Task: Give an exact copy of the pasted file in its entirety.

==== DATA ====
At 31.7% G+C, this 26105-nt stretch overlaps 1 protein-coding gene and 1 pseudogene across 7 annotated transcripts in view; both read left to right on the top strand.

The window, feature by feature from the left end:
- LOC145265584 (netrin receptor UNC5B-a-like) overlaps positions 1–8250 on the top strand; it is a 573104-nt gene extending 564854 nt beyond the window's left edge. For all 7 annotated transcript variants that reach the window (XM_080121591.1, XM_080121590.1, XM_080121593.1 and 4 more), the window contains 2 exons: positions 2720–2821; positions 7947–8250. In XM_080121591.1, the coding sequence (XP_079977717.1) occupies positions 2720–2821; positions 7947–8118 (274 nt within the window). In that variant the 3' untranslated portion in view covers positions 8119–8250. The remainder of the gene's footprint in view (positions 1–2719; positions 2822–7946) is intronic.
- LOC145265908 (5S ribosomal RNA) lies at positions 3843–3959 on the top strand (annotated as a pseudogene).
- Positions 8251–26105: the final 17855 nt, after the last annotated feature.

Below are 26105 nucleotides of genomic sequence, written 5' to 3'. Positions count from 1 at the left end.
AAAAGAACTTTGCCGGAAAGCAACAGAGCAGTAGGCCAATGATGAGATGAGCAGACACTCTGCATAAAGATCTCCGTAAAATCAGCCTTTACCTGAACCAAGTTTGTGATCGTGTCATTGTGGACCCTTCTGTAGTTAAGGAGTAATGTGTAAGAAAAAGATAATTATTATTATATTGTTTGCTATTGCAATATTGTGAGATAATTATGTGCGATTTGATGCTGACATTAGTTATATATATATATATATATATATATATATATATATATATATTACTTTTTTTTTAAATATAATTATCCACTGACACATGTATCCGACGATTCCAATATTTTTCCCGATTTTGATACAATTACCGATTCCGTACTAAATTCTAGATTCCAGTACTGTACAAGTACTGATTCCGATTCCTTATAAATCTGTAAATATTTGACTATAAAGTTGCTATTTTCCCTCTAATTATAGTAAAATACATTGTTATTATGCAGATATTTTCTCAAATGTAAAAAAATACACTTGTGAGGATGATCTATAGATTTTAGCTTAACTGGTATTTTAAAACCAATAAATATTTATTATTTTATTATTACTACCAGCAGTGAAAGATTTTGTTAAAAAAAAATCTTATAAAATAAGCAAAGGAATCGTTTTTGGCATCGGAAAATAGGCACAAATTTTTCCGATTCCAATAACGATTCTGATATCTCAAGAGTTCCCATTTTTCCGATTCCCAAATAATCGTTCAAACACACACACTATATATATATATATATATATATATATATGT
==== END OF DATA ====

At 31.7% G+C, this 26105-nt stretch overlaps 1 protein-coding gene and 1 pseudogene across 7 annotated transcripts in view; both read left to right on the top strand.

The window, feature by feature from the left end:
- LOC145265584 (netrin receptor UNC5B-a-like) overlaps positions 1–8250 on the top strand; it is a 573104-nt gene extending 564854 nt beyond the window's left edge. For all 7 annotated transcript variants that reach the window (XM_080121591.1, XM_080121590.1, XM_080121593.1 and 4 more), the window contains 2 exons: positions 2720–2821; positions 7947–8250. In XM_080121591.1, the coding sequence (XP_079977717.1) occupies positions 2720–2821; positions 7947–8118 (274 nt within the window). In that variant the 3' untranslated portion in view covers positions 8119–8250. The remainder of the gene's footprint in view (positions 1–2719; positions 2822–7946) is intronic.
- LOC145265908 (5S ribosomal RNA) lies at positions 3843–3959 on the top strand (annotated as a pseudogene).
- Positions 8251–26105: the final 17855 nt, after the last annotated feature.

Below are 26105 nucleotides of genomic sequence, written 5' to 3'. Positions count from 1 at the left end.
AAAAGAACTTTGCCGGAAAGCAACAGAGCAGTAGGCCAATGATGAGATGAGCAGACACTCTGCATAAAGATCTCCGTAAAATCAGCCTTTACCTGAACCAAGTTTGTGATCGTGTCATTGTGGACCCTTCTGTAGTTAAGGAGTAATGTGTAAGAAAAAGATAATTATTATTATATTGTTTGCTATTGCAATATTGTGAGATAATTATGTGCGATTTGATGCTGACATTAGTTATATATATATATATATATATATATATATATATATATATATTACTTTTTTTTTAAATATAATTATCCACTGACACATGTATCCGACGATTCCAATATTTTTCCCGATTTTGATACAATTACCGATTCCGTACTAAATTCTAGATTCCAGTACTGTACAAGTACTGATTCCGATTCCTTATAAATCTGTAAATATTTGACTATAAAGTTGCTATTTTCCCTCTAATTATAGTAAAATACATTGTTATTATGCAGATATTTTCTCAAATGTAAAAAAATACACTTGTGAGGATGATCTATAGATTTTAGCTTAACTGGTATTTTAAAACCAATAAATATTTATTATTTTATTATTACTACCAGCAGTGAAAGATTTTGTTAAAAAAAAATCTTATAAAATAAGCAAAGGAATCGTTTTTGGCATCGGAAAATAGGCACAAATTTTTCCGATTCCAATAACGATTCTGATATCTCAAGAGTTCCCATTTTTCCGATTCCCAAATAATCGTTCAAACACACACACTATATATATATATATATATATATATATATGT